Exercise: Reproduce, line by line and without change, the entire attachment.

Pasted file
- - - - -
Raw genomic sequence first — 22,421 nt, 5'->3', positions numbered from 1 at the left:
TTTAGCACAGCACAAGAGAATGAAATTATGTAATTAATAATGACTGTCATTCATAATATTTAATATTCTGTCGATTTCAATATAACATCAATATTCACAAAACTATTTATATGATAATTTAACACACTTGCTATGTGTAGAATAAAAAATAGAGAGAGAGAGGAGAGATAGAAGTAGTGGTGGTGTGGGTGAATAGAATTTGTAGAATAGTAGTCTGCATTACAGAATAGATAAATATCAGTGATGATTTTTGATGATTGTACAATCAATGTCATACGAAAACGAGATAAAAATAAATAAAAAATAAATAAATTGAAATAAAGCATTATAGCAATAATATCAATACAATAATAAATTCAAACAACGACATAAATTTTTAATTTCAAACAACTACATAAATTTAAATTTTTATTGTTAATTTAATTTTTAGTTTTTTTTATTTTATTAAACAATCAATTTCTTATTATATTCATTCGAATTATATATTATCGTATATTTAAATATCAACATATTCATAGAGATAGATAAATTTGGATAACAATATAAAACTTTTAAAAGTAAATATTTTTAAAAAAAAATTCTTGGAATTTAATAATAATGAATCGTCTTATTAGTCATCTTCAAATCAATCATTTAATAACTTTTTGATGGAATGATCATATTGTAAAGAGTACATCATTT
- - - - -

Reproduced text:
Raw genomic sequence first — 22,421 nt, 5'->3', positions numbered from 1 at the left:
TTTAGCACAGCACAAGAGAATGAAATTATGTAATTAATAATGACTGTCATTCATAATATTTAATATTCTGTCGATTTCAATATAACATCAATATTCACAAAACTATTTATATGATAATTTAACACACTTGCTATGTGTAGAATAAAAAATAGAGAGAGAGAGGAGAGATAGAAGTAGTGGTGGTGTGGGTGAATAGAATTTGTAGAATAGTAGTCTGCATTACAGAATAGATAAATATCAGTGATGATTTTTGATGATTGTACAATCAATGTCATACGAAAACGAGATAAAAATAAATAAAAAATAAATAAATTGAAATAAAGCATTATAGCAATAATATCAATACAATAATAAATTCAAACAACGACATAAATTTTTAATTTCAAACAACTACATAAATTTAAATTTTTATTGTTAATTTAATTTTTAGTTTTTTTTATTTTATTAAACAATCAATTTCTTATTATATTCATTCGAATTATATATTATCGTATATTTAAATATCAACATATTCATAGAGATAGATAAATTTGGATAACAATATAAAACTTTTAAAAGTAAATATTTTTAAAAAAAAATTCTTGGAATTTAATAATAATGAATCGTCTTATTAGTCATCTTCAAATCAATCATTTAATAACTTTTTGATGGAATGATCATATTGTAAAGAGTACATCATTT